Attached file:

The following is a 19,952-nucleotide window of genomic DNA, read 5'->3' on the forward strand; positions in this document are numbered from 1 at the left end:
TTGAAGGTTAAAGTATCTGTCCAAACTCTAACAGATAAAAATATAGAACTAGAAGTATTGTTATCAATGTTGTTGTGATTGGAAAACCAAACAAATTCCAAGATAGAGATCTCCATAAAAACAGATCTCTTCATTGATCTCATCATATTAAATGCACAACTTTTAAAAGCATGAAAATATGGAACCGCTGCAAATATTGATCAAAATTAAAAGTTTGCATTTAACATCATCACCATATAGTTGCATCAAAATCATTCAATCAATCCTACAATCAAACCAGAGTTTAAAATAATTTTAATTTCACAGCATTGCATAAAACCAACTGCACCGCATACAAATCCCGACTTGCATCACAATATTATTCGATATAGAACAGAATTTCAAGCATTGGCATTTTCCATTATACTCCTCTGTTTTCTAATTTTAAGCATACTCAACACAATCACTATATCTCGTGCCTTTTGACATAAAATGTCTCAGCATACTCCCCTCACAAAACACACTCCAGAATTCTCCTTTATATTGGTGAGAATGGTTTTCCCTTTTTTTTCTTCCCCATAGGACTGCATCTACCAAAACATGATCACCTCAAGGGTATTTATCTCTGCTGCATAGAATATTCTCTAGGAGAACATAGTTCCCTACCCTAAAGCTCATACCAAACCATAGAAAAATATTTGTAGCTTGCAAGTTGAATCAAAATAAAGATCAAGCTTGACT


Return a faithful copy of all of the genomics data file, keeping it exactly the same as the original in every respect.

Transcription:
The following is a 19,952-nucleotide window of genomic DNA, read 5'->3' on the forward strand; positions in this document are numbered from 1 at the left end:
TTGAAGGTTAAAGTATCTGTCCAAACTCTAACAGATAAAAATATAGAACTAGAAGTATTGTTATCAATGTTGTTGTGATTGGAAAACCAAACAAATTCCAAGATAGAGATCTCCATAAAAACAGATCTCTTCATTGATCTCATCATATTAAATGCACAACTTTTAAAAGCATGAAAATATGGAACCGCTGCAAATATTGATCAAAATTAAAAGTTTGCATTTAACATCATCACCATATAGTTGCATCAAAATCATTCAATCAATCCTACAATCAAACCAGAGTTTAAAATAATTTTAATTTCACAGCATTGCATAAAACCAACTGCACCGCATACAAATCCCGACTTGCATCACAATATTATTCGATATAGAACAGAATTTCAAGCATTGGCATTTTCCATTATACTCCTCTGTTTTCTAATTTTAAGCATACTCAACACAATCACTATATCTCGTGCCTTTTGACATAAAATGTCTCAGCATACTCCCCTCACAAAACACACTCCAGAATTCTCCTTTATATTGGTGAGAATGGTTTTCCCTTTTTTTTCTTCCCCATAGGACTGCATCTACCAAAACATGATCACCTCAAGGGTATTTATCTCTGCTGCATAGAATATTCTCTAGGAGAACATAGTTCCCTACCCTAAAGCTCATACCAAACCATAGAAAAATATTTGTAGCTTGCAAGTTGAATCAAAATAAAGATCAAGCTTGACT